Projectile Motion Simulation-cannonball


Quiz1. The velocity of a typical projectile can be represented by horizontal and vertical components. Assuming negligible air resistance, the horizontal component along the path of the projectile

A. increases.
B. decreases.
C. remains the same.
D. not enough information

Explanation: C
Since there is no force horizontally, no horizontal acceleration occurs.

Quiz2. A ball tossed at an angle of 30 with the horizontal will go as far downrange as one that is tossed at the same speed at an angle of

A. 45.
B. 60.
C. 75.
D. none of the above

Explanation: B
Same initial-speed projectiles have the same range when their launching angles add up to 90. Why this is true involves a bit of trigonometry—which, in the interest of time, we’ll not pursue here.

Projectile Motion Simulation

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Consider the motion of a ball thrown up raised obliquely in the direction of the angle θ with respect to the horizontal direction. In this case, the first velocity v0 is the case that the ingredients in addition to the vertical horizontal component in the horizontal direction differs from the thrown. The movement of such an object, it is convenient to think of it decomposed in the vertical direction and the horizontal direction. An equivalent linear speed movement, such as movement of the ball thrown raised straight up for the vertical direction, because the constant-speed linear motion may be horizontal direction for describing the motion of the moving object by combining the two.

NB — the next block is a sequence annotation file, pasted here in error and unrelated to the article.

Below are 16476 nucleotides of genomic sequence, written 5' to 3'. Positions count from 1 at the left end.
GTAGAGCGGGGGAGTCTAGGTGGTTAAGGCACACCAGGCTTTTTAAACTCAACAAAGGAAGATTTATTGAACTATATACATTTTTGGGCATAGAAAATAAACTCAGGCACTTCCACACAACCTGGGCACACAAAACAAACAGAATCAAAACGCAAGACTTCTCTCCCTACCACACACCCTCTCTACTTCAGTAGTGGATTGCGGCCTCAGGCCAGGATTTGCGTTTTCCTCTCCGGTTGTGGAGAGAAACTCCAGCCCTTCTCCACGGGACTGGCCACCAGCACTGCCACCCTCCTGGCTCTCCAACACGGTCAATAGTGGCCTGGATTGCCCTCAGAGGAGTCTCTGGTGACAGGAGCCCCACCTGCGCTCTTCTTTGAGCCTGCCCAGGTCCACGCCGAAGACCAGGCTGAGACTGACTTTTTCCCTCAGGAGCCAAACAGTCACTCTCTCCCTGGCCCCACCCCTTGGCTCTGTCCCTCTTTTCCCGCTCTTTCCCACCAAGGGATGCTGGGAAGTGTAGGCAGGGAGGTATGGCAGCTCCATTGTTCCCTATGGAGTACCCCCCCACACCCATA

The origin of the coordinate as a starting point, as shown above, and the horizontal x-axis, assuming a vertical upwards in the y-axis gravity acceleration g is the y-axis negative (-) and the direction of the initial velocity v0  is decomposed in the x, y components it can be considered.

Horizontal direction, and acceleration, and the first speed in the vertical direction are represented as follows.

$\ a_x = 0$, $\ a_ y = g$
$\ v_{0x} = v_0 cos\theta$,  $\ v_{0y} = v_0 sin\theta$

The starting time t = 0, an arbitrary time point $\ t$ that the position of the ball in the P(x, y) velocity components at the point P $\ v_x , v_y, a$ displacement component x, y horizontal Since the constant-speed linear motion direction

$\ a_x = 0$
$\ v_x = v_{0x} = v_0 cos\theta$
$\ x = v_{0x}t = (v_0 cos\theta)t$

Because the vertical direction is equivalent to a linear motion speed
$\ a_y = -g$
$\ v_y = v_{0y} - gt = (v_0 sin\theta) - gt$
$\ y = v_{0y}t - \frac{1}{2}at^2= (v_0 sin\theta)t - \frac{1}{2}at^2 $

In addition, the peak $\ v_y = 0$ , so the object is to climb the peak time $\ t_H$ in formula (I. 1-19)
$\ t_H = \frac{v_{0} sin\theta}{g}$

And substituting this in formula (I. 1-20) peak height H is as follows.
$\ H = \frac{v_{0}^2 sin^2\theta}{2g}$

An object is the time to reach the ground $\ t_R$ is $\ y = 0$ Substituting in the expression 0 (I. 1-20)
$ \ t_R = \frac{2v_0 sin\theta}{g}$

And substituting this in formula (I. 1-17) reaches a horizontal distance R is
$\ R=v_0 cos\theta \times \frac {2v_0 sin\theta}{g} =  \frac{v_{0}^2 sin2\theta}{g}$

It becomes. Therefore, when the horizontal reach 45° with respect to one direction of the horizontal plane of the first velocity distance R can be seen that the maximum.

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